With Marvel Studios releasing Ant-Man and the Wasp this Friday, marking their 20th film in the span of 10 years, I have been reflecting on the massive risk they undertook to create what is now known as the Marvel Cinematic Universe (MCU).
No one could have imagined that a movie called Iron Man would be the foundation for a "bigger universe" nor be as influential as it is today. And that was quite a feat for a superhero film that came out the same year as The Dark Knight. The golden Avenger wasn't well known back then with moviegoers compared to the likes of Spider-Man, X-Men, or Fantastic Four, and the script for the movie wasn't even completed before production began. Iron Man didn't have the same name recognition as other Marvel properties, and the story was made as production moved along, which normally would spell disaster on a film. But the movie turned out better than anyone anticipated, and the character continues to be a central piece in the massive MCU.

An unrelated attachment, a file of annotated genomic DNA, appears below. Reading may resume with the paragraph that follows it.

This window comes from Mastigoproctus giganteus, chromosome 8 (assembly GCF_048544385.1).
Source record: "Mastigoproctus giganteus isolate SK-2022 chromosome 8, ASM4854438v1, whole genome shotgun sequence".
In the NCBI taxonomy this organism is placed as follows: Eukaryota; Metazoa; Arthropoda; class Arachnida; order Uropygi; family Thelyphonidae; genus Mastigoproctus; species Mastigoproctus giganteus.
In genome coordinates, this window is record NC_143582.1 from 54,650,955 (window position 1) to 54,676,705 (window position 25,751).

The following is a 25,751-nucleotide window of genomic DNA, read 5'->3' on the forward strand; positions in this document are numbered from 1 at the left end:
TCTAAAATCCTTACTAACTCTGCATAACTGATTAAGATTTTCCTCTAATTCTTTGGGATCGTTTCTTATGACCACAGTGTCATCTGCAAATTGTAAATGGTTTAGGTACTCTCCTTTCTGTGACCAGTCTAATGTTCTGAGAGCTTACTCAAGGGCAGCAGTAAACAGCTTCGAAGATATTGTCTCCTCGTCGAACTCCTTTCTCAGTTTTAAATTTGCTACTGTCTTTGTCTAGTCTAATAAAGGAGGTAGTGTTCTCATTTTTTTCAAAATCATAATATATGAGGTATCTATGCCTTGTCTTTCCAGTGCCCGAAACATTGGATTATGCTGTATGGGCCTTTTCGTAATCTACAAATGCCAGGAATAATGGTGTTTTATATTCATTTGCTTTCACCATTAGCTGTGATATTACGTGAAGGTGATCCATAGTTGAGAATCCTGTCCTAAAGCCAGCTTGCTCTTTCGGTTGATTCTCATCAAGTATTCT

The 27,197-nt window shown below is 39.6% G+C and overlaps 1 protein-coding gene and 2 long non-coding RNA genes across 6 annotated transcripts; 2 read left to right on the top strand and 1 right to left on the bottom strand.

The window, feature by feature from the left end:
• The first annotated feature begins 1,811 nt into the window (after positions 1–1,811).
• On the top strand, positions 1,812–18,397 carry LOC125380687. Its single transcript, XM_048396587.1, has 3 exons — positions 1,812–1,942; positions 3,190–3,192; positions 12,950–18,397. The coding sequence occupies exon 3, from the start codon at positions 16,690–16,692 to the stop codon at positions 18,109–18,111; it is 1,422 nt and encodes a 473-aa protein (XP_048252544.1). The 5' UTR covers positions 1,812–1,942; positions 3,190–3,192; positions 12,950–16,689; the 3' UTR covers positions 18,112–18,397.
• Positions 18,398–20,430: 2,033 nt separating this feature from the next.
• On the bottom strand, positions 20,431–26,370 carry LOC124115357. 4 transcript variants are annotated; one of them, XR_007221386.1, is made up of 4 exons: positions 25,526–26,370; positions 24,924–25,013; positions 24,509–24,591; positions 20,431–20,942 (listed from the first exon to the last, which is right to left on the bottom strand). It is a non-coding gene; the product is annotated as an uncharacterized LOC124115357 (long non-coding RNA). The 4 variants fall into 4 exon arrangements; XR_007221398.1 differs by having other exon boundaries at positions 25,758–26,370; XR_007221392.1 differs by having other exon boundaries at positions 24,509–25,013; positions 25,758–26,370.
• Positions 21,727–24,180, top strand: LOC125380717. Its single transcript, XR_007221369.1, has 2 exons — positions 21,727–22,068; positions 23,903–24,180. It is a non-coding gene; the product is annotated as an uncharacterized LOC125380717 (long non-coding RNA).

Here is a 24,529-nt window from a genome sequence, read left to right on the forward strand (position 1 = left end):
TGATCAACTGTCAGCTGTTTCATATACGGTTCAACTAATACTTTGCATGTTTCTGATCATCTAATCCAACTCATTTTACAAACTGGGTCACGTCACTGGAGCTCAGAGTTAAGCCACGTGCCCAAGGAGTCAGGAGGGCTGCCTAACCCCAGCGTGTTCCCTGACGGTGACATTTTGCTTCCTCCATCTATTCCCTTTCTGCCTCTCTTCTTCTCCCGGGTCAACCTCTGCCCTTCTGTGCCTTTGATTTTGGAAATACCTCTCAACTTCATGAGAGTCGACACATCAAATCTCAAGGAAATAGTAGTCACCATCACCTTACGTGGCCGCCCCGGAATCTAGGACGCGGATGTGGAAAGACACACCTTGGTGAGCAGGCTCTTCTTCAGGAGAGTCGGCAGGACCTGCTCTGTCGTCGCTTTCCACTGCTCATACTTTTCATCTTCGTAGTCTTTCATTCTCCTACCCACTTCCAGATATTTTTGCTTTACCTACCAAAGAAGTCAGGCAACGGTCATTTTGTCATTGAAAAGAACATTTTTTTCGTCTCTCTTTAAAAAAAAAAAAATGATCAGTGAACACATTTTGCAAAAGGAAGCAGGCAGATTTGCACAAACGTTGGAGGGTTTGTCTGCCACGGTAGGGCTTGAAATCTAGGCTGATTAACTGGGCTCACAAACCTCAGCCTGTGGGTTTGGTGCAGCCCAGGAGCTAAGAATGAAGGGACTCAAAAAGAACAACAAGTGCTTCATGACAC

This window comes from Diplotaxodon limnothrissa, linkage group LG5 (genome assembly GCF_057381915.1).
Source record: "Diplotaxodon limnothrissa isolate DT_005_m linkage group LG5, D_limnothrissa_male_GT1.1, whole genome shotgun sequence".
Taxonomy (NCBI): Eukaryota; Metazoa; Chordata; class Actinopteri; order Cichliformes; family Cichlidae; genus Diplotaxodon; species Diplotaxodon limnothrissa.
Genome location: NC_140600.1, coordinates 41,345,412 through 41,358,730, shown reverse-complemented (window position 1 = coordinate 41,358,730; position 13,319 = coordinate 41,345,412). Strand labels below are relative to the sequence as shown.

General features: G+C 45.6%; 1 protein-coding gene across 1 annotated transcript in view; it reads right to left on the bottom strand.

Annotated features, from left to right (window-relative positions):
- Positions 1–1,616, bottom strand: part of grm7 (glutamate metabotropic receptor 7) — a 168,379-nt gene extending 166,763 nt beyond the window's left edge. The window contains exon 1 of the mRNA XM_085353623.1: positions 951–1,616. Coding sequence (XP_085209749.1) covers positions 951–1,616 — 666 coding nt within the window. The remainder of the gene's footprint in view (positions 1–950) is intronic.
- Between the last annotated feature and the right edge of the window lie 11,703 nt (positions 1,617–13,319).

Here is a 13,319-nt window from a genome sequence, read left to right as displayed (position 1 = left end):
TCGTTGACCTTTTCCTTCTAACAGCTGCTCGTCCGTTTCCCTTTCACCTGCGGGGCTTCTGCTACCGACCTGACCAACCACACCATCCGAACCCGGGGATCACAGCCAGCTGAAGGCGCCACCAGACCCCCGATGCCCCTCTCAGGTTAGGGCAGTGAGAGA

Marvel continues to churn out movies that feature beloved characters, interesting stories, and amazing spectacles. So what has kept audiences coming back for more, despite the ridiculousness of some of their superheroes such as Norse gods, super soldiers from WWII, a talking raccoon, and of course, shrinking people that can talk to ants? These movies continue to be winners because of how much we can relate to the over-the-top superheroes and their personal journeys of transformation. Tony Stark goes from a selfish, weapons- dealing, playboy to a selfless person trying to help others with his wealth and techno-savvy. Thor begins as a prideful warmonger, but he learns what it means to serve others, rather than serving his own ego. T'Challa had been motivated by hatred and revenge after the murder of his father, but he becomes more merciful as time goes on, and understands the importance of waiting on justice, rather than taking matters into his own hands. It's when these characters are challenged to overcome tremendous personal obstacles that we become engrossed into these movies, and when an Avengers movie rolls around, we're excited to see just how these characters are going to come together to face a threat that they could not handle by themselves.